DLSS vs FSR vs XeSS Upscaling Comparison in Tellusim Engine Shows FSR Being the Most Stable

Alessio Palumbo
DLSS FSR XeSS

PC gamers now have a breadth of choice regarding upscaling solutions, thanks to NVIDIA DLSS (recently updated to version 3.0, which includes the unique Frame Generation component), AMD FSR (updated to version 2.1 last month), and the recently launched Intel XeSS.

A new direct comparison between all three upscaling technologies has been released by Tellusim Technologies, maker of the Tellusim Engine (and the GravityMark GPU benchmark). Tellusim might not be a familiar name to most readers, but its creator is none other than Alexander Zapryagaev, who previously co-founded the more famous Unigine Corp. (whose engine powered the newly released MMO Dual Universe, available on Steam).

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Zapryagaev tried some extreme upscaling ratios, finding that while DLSS showed the best quality, FSR turned out to be the most stable. XeSS is definitely behind the two in both regards.

An extreme upscaling ratio of 1:36 can make Full HD (1920×1200) resolution from 13h DOS mode (320×200). Let’s see how low we can go without high image degradation. We will start from 200 % (1:4) and go to an extreme 600 % (1:36).

The first test is the checkerboard test with simple animated objects. Nvidia DLSS shows the best quality but starts shaking after 400%. AMD FSR2 is stable in all modes. We will omit any conclusions of Intel XeSS quality because it’s running on Nvidia GPU.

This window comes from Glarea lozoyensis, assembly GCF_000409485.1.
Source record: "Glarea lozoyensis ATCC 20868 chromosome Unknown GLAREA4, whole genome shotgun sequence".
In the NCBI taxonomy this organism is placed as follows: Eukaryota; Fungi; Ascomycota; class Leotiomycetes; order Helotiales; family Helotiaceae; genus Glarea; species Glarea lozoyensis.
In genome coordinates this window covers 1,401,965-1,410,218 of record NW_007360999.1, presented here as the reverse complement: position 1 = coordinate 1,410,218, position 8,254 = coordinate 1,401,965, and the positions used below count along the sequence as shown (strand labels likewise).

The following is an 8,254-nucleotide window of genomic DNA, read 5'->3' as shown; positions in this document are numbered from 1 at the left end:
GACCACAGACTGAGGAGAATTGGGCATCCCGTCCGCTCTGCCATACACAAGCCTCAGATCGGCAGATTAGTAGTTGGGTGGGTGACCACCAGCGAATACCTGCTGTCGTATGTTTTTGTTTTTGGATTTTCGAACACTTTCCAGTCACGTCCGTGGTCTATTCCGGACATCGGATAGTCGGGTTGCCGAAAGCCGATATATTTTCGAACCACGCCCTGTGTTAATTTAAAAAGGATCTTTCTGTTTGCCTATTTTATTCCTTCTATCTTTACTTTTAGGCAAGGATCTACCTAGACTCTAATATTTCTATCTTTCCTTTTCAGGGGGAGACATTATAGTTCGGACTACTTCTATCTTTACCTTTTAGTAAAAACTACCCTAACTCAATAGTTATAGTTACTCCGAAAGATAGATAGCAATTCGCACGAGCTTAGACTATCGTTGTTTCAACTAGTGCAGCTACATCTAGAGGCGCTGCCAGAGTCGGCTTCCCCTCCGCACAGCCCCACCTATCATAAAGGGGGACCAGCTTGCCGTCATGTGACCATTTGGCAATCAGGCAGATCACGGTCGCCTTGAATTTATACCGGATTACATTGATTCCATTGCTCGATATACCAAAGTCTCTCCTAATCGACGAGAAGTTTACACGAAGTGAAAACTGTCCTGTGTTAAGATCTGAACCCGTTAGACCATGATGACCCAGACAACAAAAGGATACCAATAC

The second test is just a lower camera position with the checkerboard going to the horizon. Same results here.

 

Let’s take a look at a game-like scenario with dynamic lighting and animation, relatively low color contrast, and a lot of blue noise. All the upscaling libraries have the same input data with blue noise and volumetric lighting. The target rendering resolution is 2K. The source image size for 600% mode is only 428×241, but the upscaler turns it to the target resolution.

Overall, AMD FSR2 is the most stable at all resolutions, with even better denoising than DLSS 2.4. The results from DLSS 3.0 and XeSS running on Intel GPU will be added later.

It's worth noting that this is more of an experiment than a real use-case scenario. The standard implementation of FSR only allows 2x upscaling with the Performance Mode, while DLSS goes up to 3x if you select Ultra Performance (though that's really only recommended when playing at 8K resolution), and XeSS has an upscaling factor of 2.3x with the Ultra Performance mode.

As such, finding out which upscaling technology is most stable at 400% or beyond is only interesting on an academic level.

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